Valerie Goodman is delighted to announce the opening of her new exhibition space: in the same building, on the same floor, but with almost twice the space ⎯ and southern exposure. Please join us to celebrate our new environment with a show of works by Jacques Jarrige, Eric Schmitt, Tinatin Kilaberidze, , Anasthasia Millot, Cristina Salusti, Kimille Taylor and Adrien de Melo ⎯ on March 29th, 2017 from 6:00 to 8:00 pm at 315 East 91st Street on the fourth floor.
Since the Valerie Goodman Gallery opened in 2010, its relatively small quarters had kept their original, slightly improvised flair: the unfailingly refined and highly individualistic pieces on display were to triumph over the rather basic setting ⎯ the gallery’s informal esthetic reflected a young enterprise, devoted to introducing European artists and designers who were almost entirely unknown to New York. But now that these talents have begun to receive much notice on this side of the Atlantic, we’re proud to give them a more sumptuous home in the US.
One important element in this expansion was Valerie Goodman’s very personal experience of designing her upstate home in collaboration with Jacques Jarrige while he remained in Paris. This domestic ⎯ and ambitious overseas project ⎯ made both partners fluent in spatial exploration and negotiation via Skype, a skill they then applied to designing the new gallery. Jarrige suggested injecting a bit of drama to the act of entering the more or less square space: he designed a rectangular tunnel with a low ceiling. Only after passing through it, the large open room is revealed. And, also under his remote instruction, two almost identically sized plywood boxes were built to house the gallery’s office and storage spaces, further structuring the simple room. Plywood is one of Jarriges’ signature materials for furniture as well as sculptures, and its lively, moiré-like surface lends texture to the new gallery’s bright, white expanse.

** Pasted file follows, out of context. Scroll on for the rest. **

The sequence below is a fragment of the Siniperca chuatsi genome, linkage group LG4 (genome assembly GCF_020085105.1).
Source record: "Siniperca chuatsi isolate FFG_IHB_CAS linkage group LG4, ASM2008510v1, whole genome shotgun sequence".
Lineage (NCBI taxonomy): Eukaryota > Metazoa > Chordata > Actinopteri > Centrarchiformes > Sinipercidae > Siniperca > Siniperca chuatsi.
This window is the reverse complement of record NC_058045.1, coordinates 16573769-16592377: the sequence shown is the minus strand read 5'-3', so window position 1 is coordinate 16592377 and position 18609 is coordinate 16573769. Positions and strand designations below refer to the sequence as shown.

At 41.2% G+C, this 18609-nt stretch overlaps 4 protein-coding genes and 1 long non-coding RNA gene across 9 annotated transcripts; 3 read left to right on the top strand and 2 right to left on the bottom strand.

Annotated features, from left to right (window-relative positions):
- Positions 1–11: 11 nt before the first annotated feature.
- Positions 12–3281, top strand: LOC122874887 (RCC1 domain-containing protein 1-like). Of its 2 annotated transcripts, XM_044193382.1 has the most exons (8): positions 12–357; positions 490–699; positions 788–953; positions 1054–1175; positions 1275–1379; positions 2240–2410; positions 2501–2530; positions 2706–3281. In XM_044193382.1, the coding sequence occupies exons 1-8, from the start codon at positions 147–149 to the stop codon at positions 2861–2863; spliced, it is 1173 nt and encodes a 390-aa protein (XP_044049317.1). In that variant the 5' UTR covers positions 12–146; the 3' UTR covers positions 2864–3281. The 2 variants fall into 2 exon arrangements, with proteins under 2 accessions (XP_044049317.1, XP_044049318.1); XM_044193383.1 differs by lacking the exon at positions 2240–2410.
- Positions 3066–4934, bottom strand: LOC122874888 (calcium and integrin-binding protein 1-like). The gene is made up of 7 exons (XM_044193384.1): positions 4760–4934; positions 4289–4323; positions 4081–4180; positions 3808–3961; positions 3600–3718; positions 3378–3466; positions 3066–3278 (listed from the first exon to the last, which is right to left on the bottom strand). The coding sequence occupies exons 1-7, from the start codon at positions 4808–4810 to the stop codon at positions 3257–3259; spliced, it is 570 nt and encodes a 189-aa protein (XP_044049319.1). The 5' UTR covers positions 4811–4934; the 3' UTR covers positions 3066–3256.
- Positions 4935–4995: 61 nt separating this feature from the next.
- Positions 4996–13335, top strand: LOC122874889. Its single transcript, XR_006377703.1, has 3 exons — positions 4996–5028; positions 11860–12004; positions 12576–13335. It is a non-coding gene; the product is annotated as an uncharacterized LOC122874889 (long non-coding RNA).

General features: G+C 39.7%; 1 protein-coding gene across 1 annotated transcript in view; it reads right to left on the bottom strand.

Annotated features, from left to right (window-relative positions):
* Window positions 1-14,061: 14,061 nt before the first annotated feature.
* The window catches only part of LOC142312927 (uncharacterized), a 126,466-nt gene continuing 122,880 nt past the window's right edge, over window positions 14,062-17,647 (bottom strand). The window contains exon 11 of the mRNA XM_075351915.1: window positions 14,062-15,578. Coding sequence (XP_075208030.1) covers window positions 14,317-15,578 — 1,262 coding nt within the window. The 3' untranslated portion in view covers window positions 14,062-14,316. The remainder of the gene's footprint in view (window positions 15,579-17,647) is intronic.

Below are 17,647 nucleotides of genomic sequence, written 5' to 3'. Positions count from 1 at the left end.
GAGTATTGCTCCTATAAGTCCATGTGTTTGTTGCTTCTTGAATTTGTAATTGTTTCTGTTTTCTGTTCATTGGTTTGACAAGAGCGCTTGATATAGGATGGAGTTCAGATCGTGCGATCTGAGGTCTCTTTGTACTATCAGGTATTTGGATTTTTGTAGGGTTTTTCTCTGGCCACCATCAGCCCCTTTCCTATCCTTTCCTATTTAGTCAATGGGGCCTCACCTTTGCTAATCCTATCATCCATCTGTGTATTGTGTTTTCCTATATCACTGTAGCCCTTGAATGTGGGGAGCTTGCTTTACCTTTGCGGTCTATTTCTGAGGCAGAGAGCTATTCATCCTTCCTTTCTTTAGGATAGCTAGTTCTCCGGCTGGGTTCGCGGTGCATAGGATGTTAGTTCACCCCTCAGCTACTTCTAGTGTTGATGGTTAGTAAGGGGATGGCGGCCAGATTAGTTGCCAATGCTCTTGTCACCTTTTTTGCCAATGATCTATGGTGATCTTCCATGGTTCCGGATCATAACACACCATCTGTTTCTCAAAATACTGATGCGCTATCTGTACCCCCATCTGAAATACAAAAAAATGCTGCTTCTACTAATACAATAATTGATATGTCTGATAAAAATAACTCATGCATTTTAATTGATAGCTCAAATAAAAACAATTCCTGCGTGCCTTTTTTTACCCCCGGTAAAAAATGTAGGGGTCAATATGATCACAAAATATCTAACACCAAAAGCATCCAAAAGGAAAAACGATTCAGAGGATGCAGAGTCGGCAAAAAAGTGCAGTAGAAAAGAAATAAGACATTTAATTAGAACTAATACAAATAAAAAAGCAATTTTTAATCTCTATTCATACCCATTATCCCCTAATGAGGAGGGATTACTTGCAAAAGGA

And now the stage is set for a dialogue between a group of widely diverse objects which all share the language of elegance: Eric Schmitt has translated its elementary vocabulary from the Romanesque churches in his native village of Poitou into ceramics and glass, which he calls “capricious” materials. Cristina Salusti’s vessels exclaim it with their gleaming, gold-lined interiors held in coarse shells of pinched clay. Tinatin Kilaberidze allows natural wood to proclaim its weighty presence within the absolute grace of stark geometry. Anasthasia Millot’s pieces beautifully give the lie to their material ⎯her bronze tables and chairs seem as light-footed as antelopes. With his mirrors framed by runaway tiles, Adrien de Melo is chasing the same goal ⎯ “escaping gravity.” With his own furniture and sculptures defined by the gestural, delicate line triumphing over mass, Jacques Jarrige is conversant in his fellow artists’ pursuits, and he has created a space for all of them to converse with ease.